Aussie banks among worst hit in huge leak of credit card data

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Aussie banks seem hard hit, but mystery surrounds how the cards were compromised

Key takeaways

  • A new criminal carding marketplace has recently gone live
  • Some one million stolen cards were revealed
  • Of some 400,000 cards analysed to date, some 80,000 relate to Australian banks
  • But it remains a mystery as to how these cards were compromised, with a possibility that the banks themselves may have been compromised given the huge number in play.


 A threat actor is promoting a new criminal carding marketplace by releasing one million credit cards stolen between 2018 and 2019 on hacking forums, including cards belonging to customers of Australian banks.

Carding is the trafficking and use of stolen credit cards. These credit cards are stolen through point-of-sale malware, “magecart attacks” on websites, and information-stealing trojans.

These stolen credit cards are then sold on criminal carding marketplaces where other threat actors purchase them to make online purchases or buy hard-to-trace prepaid gift cards.

Last week, a new criminal carding marketplace called AllWorld Cards posted to numerous hacking forums where they leaked one million credit cards for free.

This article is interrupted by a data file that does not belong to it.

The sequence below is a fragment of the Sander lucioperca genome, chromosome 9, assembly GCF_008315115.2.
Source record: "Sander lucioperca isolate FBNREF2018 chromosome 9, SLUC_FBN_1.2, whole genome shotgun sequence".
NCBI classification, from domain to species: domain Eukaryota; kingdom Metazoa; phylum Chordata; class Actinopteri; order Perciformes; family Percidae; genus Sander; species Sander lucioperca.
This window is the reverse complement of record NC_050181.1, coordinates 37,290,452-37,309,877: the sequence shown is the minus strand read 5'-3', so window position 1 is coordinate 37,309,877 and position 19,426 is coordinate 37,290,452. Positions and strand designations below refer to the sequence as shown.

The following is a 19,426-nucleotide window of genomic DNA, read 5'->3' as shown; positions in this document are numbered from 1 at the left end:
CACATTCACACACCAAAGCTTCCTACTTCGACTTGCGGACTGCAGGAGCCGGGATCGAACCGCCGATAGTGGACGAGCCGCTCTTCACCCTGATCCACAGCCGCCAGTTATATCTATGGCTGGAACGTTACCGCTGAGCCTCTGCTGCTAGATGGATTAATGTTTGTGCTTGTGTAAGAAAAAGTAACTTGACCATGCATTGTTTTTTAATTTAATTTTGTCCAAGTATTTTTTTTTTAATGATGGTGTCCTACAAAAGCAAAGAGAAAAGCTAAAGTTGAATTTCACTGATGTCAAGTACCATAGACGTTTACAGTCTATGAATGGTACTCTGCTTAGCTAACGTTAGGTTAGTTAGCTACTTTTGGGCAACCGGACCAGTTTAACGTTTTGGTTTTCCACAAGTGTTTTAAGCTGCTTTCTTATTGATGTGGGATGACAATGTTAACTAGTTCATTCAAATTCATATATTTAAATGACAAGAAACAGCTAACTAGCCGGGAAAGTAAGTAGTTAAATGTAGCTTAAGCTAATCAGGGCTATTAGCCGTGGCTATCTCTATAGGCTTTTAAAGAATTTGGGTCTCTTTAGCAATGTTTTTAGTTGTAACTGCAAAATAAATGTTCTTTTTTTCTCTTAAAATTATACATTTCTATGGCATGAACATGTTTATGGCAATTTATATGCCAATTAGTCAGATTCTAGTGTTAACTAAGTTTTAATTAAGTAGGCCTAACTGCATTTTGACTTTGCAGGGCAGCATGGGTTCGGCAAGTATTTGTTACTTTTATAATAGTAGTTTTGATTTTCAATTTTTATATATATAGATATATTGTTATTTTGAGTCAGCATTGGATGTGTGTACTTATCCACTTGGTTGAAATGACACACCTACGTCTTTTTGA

The original post by the threat actor, AllWorld Cards

According to the forum post, these credit cards were stolen between 2018 and 2019.

Hacking forum post promoting All World Cards
Hacking forum post promoting All World Cards

Large number of cards still active

The threat actor states that a random sampling of 98 cards showed approximately 27% of the cards were still active.

However, a report by Italian security firm D3Labs shows that 50% are still valid, a far more significant amount than initially indicated.

“At present, the feedback returned to our analysis team is still limited, but they are showing an incidence close to 50% of cards still operational, not yet identified as compromised.” reported D3Lab in a blog post about the leak.

Cybersecurity firm Cyble also analysed the credit card dump and determined that the leak contains:

  • Credit Card Number
  • Expiry Date
  • CVV
  • Name
  • Country
  • State
  • City
  • Address
  • Zip codes
  • Email / Phone
Credit Cards
Australia is among the worst hit of countries, ranking 4th in the count so far with some 80,000 cards out of the 400,000 analysed.

Australian banks among those hardest hit, but how?

Cyble has only analysed 400,000 cards so far, and already there is some concerning news.

Australia is among the worst hit of countries, ranking 4th in the count so far with some 80,000 cards out of the 400,000 analysed.

This should be hugely concerning news to the respective banks. The following Australian banks all feature in the list:

  • Commonwealth Bank: 24,158
  • ANZ: 16,677
  • Westpac:  11,381
  • NAB: 6,230
  • ING: 1,946
  • Bankwest: 696

You should also review your credit card statement thoroughly to check for historic fraudulent charges and future charges.

On consumer circles and on internet forums, there has been plenty of chatter about the leak, with Australian consumers rightly concerned.